The Nile River
The Nile River is one of the most famous rivers in the world. It runs for approximately 6,695 km (4,180 miles) beginning at the Mediterranean Sea. It is one of the most important rivers in the world, as well, and has been Eygptian’s main source of water for thousands of years.
The Nile has two major tributaries*, the White Nile and the Blue Nile. The White Nile rises from Lake Victoria then flows north-west towards Uganda and onward to Lake Albert. It then goes farther north to Nimule where it enters Sudan. The White Nile proceeds onto the plains of Sudd and passes Lake No before joining the Blue Nile in Khartoum, Sudan. In total, the White Nile is approximately 3700 km long (2300 miles).
This shows how useful the Nile River was during Ancient Egyptian Times.
The Blue Nile is slightly different than the White Nile. It originates at Lake Tana in Ethiopia. The Blue Nile then flows directly to the White Nile in Khartoum, Sudan along the way being fed by the sacred spring Gish Abbai. The distance from Lake Tana to where the two Niles’ meet is somewhere between 1460 km and 1600 km (907 miles and 1000 miles). The uncertainty of the length of the river is due to the fact that the Blue Nile flows virtually through gorges dug into the Ethiopian highlands to a depth of some 1500 m (4950 ft) – comparable to the depth of the Grand Canyon.
The Blue Niles Falls, fed by Lake Tana near the city of Bahir Dan, Ethiopia, forms the upstream of the Blue Nile. It is also knows as Tis Issat Falls after the name of a nearby village.
Both Niles’ were vital to the survival of those living in Ancient Egypt. The Nile would water their crops, serve as drinking water, serve as a bathing and washing area and could also be used to assist with the survival needs of their animals. Though both Niles’ were useful, the Blue Nile was slightly more useful than the White. Even though the Blue Nile is shorter than the White, 56% of water that reaches Egypt originates from the Blue Nile. Also, the Blue Nile irrigated and still irrigates the Gezira Plain, which is known for its high quality cotton.
For as long as there were nomadic peoples roaming the lands surrounding Egypt, the Nile continued to attract them in times of hardship. Many never left its banks again and were absorbed into the general population. But once these neighbouring peoples had settled down, they rarely abandoned their landed properties despite frequent occurrences of drought; and the influx of civilian populations greatly decreased.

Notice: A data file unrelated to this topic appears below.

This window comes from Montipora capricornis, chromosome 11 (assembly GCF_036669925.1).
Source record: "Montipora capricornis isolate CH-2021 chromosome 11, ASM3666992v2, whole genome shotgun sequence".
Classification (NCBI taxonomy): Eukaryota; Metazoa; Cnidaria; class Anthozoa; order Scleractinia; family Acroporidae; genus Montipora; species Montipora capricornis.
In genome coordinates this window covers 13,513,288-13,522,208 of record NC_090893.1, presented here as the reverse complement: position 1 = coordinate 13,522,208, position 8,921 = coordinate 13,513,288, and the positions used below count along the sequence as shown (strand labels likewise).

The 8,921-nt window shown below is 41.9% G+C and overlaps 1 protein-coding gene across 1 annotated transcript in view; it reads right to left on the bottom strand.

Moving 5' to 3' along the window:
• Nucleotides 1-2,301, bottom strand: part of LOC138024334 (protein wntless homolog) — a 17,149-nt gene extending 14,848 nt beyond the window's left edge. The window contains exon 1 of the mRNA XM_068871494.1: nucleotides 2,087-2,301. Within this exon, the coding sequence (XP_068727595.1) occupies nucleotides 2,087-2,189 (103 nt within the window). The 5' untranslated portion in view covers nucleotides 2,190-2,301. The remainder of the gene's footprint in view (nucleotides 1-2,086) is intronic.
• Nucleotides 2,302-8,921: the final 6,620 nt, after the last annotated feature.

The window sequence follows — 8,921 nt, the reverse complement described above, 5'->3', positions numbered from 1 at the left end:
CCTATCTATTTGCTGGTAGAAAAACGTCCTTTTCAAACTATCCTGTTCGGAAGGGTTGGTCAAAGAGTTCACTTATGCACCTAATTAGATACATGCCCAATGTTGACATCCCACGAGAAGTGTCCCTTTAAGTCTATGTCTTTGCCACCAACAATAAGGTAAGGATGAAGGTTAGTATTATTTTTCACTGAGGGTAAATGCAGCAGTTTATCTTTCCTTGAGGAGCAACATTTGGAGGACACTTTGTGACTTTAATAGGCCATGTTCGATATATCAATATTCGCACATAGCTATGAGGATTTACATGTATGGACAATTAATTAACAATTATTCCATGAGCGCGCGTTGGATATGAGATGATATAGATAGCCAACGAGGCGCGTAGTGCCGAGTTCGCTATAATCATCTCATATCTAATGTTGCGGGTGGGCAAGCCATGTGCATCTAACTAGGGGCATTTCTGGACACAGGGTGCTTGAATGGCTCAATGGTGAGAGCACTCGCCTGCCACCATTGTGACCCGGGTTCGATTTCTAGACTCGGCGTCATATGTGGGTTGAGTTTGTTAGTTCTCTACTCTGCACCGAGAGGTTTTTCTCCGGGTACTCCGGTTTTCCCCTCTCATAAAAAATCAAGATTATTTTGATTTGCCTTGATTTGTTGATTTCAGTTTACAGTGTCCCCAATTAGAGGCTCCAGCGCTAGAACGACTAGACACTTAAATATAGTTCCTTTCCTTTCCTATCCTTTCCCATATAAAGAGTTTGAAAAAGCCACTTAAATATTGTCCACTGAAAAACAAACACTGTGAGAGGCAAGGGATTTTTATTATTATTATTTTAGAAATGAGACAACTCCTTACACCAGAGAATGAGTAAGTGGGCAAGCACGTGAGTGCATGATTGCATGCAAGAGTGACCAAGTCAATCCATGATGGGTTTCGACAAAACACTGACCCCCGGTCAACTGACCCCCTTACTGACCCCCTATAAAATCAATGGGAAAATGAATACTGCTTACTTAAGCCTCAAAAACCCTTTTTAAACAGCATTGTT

The catchment area of the Nile is huge, more than 3 million square kilometres with a mean annual rainfall of about 600 mm. During the summer, large monsoons would take place at the mouth of the Blue Nile in Ethiopia. This area of land in Africa has two rainy seasons, one in spring and one in fall. A number of huge lakes serve as resovoirs, evening out of the flow of the White Nile.
However, the Egyptians did not know any of this. To them the reasons for the flooding and of the origins of the Nile remained “mysterious”, but they were aware of their dependence to the river. They deified it as Hapi** giving him the form of a well-nourished bearded blue man with pendulous breasts.
When the Nile failed to rise or when it rose too much, it caused hardship even in the most prosperous periods. Here is a timeline of how the Nile affected the civilizations in Ancient Egyptian times:
10000 BCE: 500 years of excessive flooding caused the abandonment of early attempts at agriculture and a return to a nomadic existence of fishing, hunting and gathering until the end of the 6th millennium.
- 3000-2800: The decline in the flooding of about 1 to 1.5m, ca. 30% of the flow, was followed by widespread unrest and the depopulation of Nubia.
- 2250-1950: Low inundations, causing the drying out of Lake Moeris, signalled the end of the Old Kingdom.
- 1840-1770: High inundations weakened the central power of the Middle Kingdom dynasties, which was exploited by the Hyksos to take over large parts of Egypt.
- 1170-1100: Low inundations accompanied the decline of the New Kingdom
Given the importance of the Nile flooding and its regularity, its no wonder the Egyptians began measuring the rise probably even before historic times in order to predict the harvest. At first these records were little more than marks on the river bank, but later marked stairs, pillars or wells were built and records of the measurements were kept. The most important nilometer lay on the island of Elephantine, others were built at different times at Philae, Edfu, Khenu, Memphis, Heliopolis, Buto and other places.
The Palermo Stone, carved towards the end of the 5th dynasty, lists the kings and the most outstanding events of their reigns such as posessions, festivals and wars, and included records of the level of the Nile. The highest surviving recorded height was 8 cubits 3 fingers (4 and 1/4 meters), the lowest 1 cubit (1/2 a meter) and the average being about 4 cubits (2 meters).
When one compares the data, one often assumes that the units, and the way of measuring stayed the same for centuries, an assumption not necessarily correct. Acording to Herodotus a rise of 8 cubits (4 meters) covered the whole of Egypt during the Middle Kingdom while from the Late Period while on a rise of 16 cubits (8 meters) was measured during the height inundation.
*tributaries – stream feeding body of water: a stream, river, or glacier that joins a larger stream, river or glacier or even lake.
**Hapi – Hapi was the God of the Nile, fertility and of the North and South during Ancient Egptian times.
Written by…Bhavan Panghali